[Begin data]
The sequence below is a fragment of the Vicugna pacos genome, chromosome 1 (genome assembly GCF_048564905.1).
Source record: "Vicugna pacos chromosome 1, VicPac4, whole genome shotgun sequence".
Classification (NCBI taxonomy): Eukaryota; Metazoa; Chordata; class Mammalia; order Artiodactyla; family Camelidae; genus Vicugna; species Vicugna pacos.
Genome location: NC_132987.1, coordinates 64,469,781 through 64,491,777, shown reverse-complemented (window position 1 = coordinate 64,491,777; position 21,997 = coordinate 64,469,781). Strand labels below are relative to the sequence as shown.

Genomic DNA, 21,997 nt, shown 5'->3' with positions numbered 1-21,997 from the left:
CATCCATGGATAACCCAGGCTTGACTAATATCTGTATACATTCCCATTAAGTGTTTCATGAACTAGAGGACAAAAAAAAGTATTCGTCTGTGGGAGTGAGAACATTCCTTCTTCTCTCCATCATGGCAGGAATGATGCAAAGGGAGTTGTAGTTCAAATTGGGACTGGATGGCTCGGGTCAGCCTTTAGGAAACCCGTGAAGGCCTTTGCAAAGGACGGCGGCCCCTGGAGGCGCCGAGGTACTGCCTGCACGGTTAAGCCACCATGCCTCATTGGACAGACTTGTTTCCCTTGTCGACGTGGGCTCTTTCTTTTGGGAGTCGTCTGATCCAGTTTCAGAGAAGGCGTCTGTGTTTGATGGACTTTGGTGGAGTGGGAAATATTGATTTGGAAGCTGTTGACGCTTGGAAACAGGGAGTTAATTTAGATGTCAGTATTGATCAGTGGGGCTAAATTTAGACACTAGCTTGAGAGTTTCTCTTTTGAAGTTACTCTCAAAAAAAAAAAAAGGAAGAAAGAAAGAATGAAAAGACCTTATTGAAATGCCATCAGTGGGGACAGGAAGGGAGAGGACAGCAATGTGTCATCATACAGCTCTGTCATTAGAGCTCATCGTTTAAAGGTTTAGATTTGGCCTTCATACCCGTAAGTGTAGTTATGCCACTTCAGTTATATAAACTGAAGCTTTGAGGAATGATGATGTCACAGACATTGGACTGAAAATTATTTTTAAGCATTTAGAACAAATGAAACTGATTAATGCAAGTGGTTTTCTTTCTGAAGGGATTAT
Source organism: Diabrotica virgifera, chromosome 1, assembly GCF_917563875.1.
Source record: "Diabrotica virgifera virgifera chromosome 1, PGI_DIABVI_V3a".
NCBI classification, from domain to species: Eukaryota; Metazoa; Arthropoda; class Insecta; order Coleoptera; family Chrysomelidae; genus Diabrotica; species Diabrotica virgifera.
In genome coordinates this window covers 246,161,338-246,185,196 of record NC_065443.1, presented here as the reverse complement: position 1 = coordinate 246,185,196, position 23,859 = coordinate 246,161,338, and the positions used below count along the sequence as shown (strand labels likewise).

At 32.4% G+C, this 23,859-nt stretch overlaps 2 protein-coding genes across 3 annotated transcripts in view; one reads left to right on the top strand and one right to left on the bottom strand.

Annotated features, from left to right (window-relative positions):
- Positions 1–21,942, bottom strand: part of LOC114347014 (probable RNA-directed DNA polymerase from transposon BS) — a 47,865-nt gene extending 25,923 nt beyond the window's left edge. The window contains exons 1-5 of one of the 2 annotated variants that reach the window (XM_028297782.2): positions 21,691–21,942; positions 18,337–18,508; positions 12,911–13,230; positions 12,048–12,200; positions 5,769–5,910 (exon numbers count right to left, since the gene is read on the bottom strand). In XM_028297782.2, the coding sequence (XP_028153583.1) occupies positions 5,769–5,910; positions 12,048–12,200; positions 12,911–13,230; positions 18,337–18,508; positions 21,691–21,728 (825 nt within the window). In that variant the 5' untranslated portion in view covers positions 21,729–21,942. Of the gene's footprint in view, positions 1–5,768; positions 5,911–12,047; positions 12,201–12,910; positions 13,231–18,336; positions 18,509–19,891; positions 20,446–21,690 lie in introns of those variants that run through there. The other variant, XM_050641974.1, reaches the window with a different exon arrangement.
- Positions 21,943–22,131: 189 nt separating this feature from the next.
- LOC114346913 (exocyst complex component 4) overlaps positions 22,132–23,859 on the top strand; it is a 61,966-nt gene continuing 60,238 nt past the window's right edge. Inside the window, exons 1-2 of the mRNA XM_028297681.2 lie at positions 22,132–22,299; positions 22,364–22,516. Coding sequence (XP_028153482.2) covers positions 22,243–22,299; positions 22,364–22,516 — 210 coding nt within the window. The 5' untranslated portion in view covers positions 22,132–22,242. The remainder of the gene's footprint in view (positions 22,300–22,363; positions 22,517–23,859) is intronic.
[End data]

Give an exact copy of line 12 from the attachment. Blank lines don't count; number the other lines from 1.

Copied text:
Annotated features, from left to right (window-relative positions):